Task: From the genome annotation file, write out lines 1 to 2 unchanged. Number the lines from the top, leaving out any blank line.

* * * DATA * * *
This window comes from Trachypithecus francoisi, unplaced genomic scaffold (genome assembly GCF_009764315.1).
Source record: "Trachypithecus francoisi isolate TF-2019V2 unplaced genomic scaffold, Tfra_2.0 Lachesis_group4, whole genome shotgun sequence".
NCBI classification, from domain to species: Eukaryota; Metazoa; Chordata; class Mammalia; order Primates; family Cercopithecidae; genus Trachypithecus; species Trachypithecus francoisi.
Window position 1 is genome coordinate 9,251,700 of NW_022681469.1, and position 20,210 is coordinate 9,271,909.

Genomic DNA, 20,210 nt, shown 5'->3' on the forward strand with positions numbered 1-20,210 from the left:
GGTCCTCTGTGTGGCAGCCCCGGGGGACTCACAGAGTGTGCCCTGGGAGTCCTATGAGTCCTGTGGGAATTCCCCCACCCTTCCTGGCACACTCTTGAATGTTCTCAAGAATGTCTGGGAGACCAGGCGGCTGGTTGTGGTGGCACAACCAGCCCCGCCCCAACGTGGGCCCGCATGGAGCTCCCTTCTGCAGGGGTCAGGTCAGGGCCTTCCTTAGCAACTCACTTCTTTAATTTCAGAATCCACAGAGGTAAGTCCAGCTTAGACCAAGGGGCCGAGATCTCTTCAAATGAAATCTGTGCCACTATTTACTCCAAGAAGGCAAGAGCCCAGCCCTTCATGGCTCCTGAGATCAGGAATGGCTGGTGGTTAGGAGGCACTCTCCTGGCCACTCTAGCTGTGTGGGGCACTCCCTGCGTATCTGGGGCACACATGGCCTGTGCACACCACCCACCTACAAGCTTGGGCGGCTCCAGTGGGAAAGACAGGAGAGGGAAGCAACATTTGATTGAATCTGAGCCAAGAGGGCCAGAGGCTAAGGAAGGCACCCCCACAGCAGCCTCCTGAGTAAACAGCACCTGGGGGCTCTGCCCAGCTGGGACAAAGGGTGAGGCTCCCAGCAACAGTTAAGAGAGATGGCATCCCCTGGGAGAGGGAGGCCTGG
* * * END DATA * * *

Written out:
This window comes from Trachypithecus francoisi, unplaced genomic scaffold (genome assembly GCF_009764315.1).
Source record: "Trachypithecus francoisi isolate TF-2019V2 unplaced genomic scaffold, Tfra_2.0 Lachesis_group4, whole genome shotgun sequence".